The first four stages in Brittany revive the passion in the hotbed of French cycling despite a strict protocol that remains in place to fight Covid-19.

Chris Froome spoke about his come-back to Brest thirteen years after his Tour de France debut. Valverde, Cavendish, Nibali and Gilbert are the other veterans from Brest 2008.

Julian Alaphilippe and Mark Cavendish also have big memories in Brittany and expressed high ambitions for the first week.

Children spoke to Barguil, Madouas, Bonnamour and Biannic

The headquarters of the 108th Tour de France are up and running at the Parc Expo Penfeld in Brest, nearing the boulevard where Eddy Merckx won the prologue of his fifth winning Tour de France back in 1974. It’s been inaugurated by event director Christian Prudhomme along with politicians from Brest and Brittany, the hosting region of the Grand Départ. Starting the pre-race interviews, children from open centres project and young reporters of Radio Ponta were able to question Breton riders in a video-conference due to Covid-19 restrictions. Warren Barguil explained that he regularly rides his bike with female cyclists like Typhaine Laurance while Franck Bonnamour revealed that he only took up cycling at the age of 15. Valentin Madouas described how he combined studying engineering and cycling at the same time but former French champion Aude Biannic, a native from Landerneau where La Course by Tour de France avec FDJ will finish on Saturday, remained tight-lipped when asked how many wins she had in total. More press conferences will take place on Thursday and Friday before stage 1 from Brest to Landerneau on Saturday.

Back to the roots

Brest, the westernmost city in continental France, where the 108th Tour de France will kick off on Saturday, has already hosted the race on thirty occasions. Every Tour de France from 1906 to 1931 stopped in Brest, often coming from Cherbourg (405km) before heading to La Rochelle (470km). Brian Robinson, now 90, took the first ever stage win by a British rider in Brest, on 2 July 1958, after Italy’s Arrigo Padovan was relegated for tugging Robinson’s shirt.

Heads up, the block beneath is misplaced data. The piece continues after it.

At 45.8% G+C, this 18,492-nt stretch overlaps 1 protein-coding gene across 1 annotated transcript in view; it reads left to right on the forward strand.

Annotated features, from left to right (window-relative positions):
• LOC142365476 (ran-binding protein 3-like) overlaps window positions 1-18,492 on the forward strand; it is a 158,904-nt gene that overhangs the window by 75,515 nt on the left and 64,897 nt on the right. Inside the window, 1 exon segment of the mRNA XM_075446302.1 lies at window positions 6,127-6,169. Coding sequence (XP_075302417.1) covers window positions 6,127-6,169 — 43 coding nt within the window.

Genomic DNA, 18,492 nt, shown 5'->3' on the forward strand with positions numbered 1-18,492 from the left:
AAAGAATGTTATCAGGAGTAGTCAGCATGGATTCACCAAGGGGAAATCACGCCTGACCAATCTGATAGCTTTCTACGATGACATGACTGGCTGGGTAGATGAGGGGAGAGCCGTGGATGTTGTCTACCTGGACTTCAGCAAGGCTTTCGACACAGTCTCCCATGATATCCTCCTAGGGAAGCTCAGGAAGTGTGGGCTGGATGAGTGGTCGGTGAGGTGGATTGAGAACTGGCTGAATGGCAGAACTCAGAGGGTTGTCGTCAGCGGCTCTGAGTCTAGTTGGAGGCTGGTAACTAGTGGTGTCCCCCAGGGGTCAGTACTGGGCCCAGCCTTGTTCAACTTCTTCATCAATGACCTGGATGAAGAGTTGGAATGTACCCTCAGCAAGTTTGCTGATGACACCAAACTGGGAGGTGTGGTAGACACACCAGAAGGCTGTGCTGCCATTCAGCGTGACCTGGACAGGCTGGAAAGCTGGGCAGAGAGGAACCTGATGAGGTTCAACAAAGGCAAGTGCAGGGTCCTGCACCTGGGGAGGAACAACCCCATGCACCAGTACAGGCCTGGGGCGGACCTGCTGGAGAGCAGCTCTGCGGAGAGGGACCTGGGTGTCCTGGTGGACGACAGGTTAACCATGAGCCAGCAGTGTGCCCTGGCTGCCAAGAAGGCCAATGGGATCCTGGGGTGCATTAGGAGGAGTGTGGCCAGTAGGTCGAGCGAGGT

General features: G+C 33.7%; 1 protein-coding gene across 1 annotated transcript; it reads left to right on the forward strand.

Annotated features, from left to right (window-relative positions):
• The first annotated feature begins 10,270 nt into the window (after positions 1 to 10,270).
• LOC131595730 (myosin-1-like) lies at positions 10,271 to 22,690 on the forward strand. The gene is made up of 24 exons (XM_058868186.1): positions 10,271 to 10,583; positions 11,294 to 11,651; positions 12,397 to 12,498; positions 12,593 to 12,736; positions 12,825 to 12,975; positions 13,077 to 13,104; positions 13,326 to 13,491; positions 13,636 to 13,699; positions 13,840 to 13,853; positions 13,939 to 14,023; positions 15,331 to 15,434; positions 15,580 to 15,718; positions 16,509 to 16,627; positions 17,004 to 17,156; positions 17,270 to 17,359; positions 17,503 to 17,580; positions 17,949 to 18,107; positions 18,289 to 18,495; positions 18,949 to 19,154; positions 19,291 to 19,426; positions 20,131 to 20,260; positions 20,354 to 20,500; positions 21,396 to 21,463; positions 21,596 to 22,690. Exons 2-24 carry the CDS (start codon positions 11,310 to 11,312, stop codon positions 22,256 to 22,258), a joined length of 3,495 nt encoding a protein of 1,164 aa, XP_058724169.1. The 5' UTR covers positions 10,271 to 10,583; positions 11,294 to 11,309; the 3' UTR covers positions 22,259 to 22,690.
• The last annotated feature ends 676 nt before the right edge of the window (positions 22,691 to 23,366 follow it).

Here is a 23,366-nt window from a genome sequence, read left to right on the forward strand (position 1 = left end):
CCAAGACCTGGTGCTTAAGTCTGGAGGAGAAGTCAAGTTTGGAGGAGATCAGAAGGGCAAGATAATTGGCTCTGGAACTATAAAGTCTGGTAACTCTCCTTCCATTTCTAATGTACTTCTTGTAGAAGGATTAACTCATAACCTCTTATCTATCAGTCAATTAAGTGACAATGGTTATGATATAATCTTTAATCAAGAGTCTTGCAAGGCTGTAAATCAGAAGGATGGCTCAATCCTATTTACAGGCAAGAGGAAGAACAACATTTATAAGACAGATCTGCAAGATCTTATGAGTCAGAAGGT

Chris Froome: “Back to Brest means I come full circle”

Chris Froome took part in his first Tour de France in 2008 as a neo pro with Barloworld but he was no stranger to Brittany as he already won the Mi-Août bretonne overall the year before as a member of the UCI World Cycling Centre. “I’m very excited ahead of the upcoming start in Brest where I discovered the Tour de France”, the four-time winner said in a pre-race press conference. “I come full circle now. Actually I come back to Brest again with a very similar mind-set as back in 2008, getting through the Tour de France to get back to my form of racing. My recovery process is behind me now. I’ve certainly been missing the Tour de France for two years. The first year, I watched it from a wheel chair. Knowing the characters and the politics in the race, I enjoyed being a fan again. I didn’t necessarily doubt I’d come back. From the moment the doctors said I’d fully recovered, there was nothing to stop me from coming back and I did everything that was on my power to be here again. I wouldn’t use relief as the right word, it’s a stepping stone. I’m here for lifting my level up. I’m excited. We’ve got a fantastic group of guys, a team with different ambitions, not just one goal. I can use my experience to help Michael Woods placing high on GC and target stage wins. I’ll personally try to do the best job possible to support the guys after I spent the last decade with a team doing that for me. I’m obviously in a very different situation. I haven’t got back to my previous level yet but I’m confident I will.”